Donohoe: Cross-party government document will offer ‘inclusive platform’

Donohoe: Cross-party government document will offer ‘inclusive platform’

A joint Fine Gael and Fianna Fáil blueprint for government will offer an “inclusive platform” for future coalition talks with other parties, the Finance Minister Paschal Donohoe has said.

Negotiating teams from the two parties are finalising the document as part of their efforts to form a new government two months on from February’s inconclusive general election.

Fianna Fáil leader Micheal Martin has suggested his party could be in a position to sign off on the document today.

Minister Donohoe said, once agreed by the negotiating teams, the document would then go to the respective party leaders for approval.

He said the next move would be to circulate the paper to other parties.

Fine Gael and Fianna Fáil are both keen to have a third party in any new coalition government.

The Greens, Social Democrats and Labour have all been mooted as potential junior partners.

“I hope this will provide the basis upon which we can have discussions with other parties,” Mr Donohoe told RTE Radio One.

“It is so imperative that when and if a new government is formed, it is one that has a stable majority, but more to the point it does reflect the views, the ideas, the hopes, the anxieties that we heard on February 8 (election day) and that is why we believe it is imperative that there are more than two political parties in this government.”

Fianna Fáil leader Micheál Martin says he hopes the party can agree the document with Fine Gael on Friday (Brian Lawless/PA)
Fianna Fáil leader Micheál Martin says he hopes the party can agree the document with Fine Gael on Friday (Brian Lawless/PA)

Mr Donohoe added: “It is my great hope that the work that the two parties are crafting together at the moment in Fine Gael and Fianna Fáil can offer an inclusive platform for the beginning of a discussion.

“But our own two parties and our party leaders will need to form a final view on that in the coming days.”

Following February’s poll, Sinn Féin and Fianna Fáil both have 37 seats in the Dáil and Fine Gael has 35.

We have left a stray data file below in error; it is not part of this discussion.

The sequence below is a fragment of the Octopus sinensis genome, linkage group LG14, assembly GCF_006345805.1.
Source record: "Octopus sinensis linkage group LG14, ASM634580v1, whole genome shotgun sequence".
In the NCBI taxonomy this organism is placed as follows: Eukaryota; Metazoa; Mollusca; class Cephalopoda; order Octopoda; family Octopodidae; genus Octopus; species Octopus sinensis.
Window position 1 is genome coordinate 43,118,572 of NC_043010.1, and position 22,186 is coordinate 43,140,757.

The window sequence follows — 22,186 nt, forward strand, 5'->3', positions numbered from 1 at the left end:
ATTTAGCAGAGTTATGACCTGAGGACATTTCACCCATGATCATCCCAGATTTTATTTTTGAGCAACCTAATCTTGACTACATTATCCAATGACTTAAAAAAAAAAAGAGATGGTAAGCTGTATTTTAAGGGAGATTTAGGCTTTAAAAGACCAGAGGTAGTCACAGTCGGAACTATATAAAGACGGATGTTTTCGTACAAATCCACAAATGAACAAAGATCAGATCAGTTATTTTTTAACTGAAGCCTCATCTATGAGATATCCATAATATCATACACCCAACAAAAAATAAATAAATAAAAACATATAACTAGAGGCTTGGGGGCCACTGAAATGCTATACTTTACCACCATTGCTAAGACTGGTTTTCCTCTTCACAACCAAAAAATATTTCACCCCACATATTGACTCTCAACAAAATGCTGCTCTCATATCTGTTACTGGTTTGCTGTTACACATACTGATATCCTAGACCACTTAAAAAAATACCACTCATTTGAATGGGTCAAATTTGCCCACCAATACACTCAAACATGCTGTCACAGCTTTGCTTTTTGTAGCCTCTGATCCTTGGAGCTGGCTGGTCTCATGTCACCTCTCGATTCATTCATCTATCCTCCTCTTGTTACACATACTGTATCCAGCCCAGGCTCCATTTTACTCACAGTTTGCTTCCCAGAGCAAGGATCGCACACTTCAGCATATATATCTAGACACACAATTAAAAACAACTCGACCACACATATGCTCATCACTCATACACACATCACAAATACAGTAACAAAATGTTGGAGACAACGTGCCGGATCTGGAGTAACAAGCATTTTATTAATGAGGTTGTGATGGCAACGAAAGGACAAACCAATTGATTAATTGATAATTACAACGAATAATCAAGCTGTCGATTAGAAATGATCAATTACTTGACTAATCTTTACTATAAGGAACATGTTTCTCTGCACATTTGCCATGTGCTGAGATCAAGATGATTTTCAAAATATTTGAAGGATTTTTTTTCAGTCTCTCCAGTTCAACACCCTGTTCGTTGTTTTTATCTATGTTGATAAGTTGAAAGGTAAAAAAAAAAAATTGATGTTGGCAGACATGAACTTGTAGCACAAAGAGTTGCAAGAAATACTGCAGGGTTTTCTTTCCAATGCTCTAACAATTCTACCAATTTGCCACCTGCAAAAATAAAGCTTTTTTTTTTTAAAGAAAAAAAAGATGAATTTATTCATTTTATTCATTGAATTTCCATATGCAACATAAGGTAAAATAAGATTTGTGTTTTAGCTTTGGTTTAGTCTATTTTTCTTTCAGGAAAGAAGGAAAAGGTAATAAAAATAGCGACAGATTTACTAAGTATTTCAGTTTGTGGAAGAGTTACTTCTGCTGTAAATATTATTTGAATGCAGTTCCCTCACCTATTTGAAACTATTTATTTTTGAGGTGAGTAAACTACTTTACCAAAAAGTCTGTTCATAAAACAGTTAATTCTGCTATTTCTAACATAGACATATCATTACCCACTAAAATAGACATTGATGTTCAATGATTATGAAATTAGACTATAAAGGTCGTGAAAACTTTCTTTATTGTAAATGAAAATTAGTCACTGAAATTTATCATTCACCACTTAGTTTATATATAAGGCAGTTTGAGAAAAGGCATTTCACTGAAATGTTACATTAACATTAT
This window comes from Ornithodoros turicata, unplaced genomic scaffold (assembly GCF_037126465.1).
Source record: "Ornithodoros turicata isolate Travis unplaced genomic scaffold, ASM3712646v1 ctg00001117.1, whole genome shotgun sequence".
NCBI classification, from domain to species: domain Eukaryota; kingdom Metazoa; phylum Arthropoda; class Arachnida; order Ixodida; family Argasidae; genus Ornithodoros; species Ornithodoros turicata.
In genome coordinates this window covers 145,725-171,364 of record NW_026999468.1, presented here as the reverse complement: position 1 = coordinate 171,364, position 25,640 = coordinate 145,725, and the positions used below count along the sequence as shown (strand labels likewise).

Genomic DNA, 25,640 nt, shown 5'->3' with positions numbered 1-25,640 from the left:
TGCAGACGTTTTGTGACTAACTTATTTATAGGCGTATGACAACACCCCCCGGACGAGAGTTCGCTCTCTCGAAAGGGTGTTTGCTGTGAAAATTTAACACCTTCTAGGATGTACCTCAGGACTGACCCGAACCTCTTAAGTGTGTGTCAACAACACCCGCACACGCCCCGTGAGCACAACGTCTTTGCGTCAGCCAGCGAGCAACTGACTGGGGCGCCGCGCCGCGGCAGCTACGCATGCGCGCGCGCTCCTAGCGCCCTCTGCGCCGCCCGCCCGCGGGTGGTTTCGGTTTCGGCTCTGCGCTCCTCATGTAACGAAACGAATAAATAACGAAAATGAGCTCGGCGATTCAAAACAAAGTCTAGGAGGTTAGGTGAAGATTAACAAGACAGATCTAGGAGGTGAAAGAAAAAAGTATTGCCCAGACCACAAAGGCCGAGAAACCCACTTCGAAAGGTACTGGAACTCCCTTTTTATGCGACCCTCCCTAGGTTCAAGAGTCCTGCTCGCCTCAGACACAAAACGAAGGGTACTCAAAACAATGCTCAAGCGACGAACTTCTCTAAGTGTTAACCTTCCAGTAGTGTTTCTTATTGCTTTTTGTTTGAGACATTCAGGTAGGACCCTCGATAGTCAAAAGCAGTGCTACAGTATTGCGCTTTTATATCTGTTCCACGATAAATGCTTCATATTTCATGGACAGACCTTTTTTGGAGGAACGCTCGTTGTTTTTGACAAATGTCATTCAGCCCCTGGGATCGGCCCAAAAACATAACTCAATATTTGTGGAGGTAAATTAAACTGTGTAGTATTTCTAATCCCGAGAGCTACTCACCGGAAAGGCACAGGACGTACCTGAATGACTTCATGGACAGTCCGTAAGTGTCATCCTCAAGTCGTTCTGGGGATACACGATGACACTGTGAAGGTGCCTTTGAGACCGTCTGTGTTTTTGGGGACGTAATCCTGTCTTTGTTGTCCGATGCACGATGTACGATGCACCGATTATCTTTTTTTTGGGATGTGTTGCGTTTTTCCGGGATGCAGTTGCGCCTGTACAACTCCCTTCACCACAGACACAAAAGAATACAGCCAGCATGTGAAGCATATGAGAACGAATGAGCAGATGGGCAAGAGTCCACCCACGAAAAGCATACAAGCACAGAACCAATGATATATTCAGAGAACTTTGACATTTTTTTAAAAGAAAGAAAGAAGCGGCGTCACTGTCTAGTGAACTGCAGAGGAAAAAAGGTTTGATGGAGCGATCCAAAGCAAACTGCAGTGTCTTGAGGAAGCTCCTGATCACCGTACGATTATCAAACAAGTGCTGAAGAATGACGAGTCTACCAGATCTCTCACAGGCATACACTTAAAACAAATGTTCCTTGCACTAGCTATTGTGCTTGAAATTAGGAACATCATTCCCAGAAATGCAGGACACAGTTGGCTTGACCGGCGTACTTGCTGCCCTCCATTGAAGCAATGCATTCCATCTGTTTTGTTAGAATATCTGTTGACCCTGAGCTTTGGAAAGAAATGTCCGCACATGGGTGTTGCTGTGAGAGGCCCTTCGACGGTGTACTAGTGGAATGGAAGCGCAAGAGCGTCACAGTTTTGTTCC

Sinn Féin, which won the popular vote, had attempted to form a left-leaning government with like-minded parties and independent TDs but could not secure the numbers to reach the 80-seat threshold required for a majority.

Fianna Fáil and Fine Gael have repeatedly ruled out going into government with Sinn Féin.

Former Sinn Féin president Gerry Adams accused the two parties of refusing to acknowledge the rights of people who voted for his party.

He claimed their stance was similar to that adopted by unionist parties in Northern Ireland prior to the signing of the Good Friday Agreement in 1998.

“Here we are all these years, decades later, and the leaders of Fianna Fáil and Fine Gael are doing exactly the same thing,” he said.

“Refusing to recognise the rights of the Sinn Féin electorate.

“Refusing to engage with Sinn Féin leadership in the formation for government talks.

“So, so much for the lessons of history.”

More on this topic

Clear messaging was the key to SF electoral gains - DohertyClear messaging was the key to SF electoral gains - Doherty

Fine Gael TDs want economic ‘realism’, Coveney toldFine Gael TDs want economic ‘realism’, Coveney told

Mary Lou McDonald comments 'hammer home Fine Gael concerns' over talksMary Lou McDonald comments 'hammer home Fine Gael concerns' over talks

Eamon Ryan has no interest in being Taoiseach but doesn't rule out Tánaiste roleEamon Ryan has no interest in being Taoiseach but doesn't rule out Tánaiste role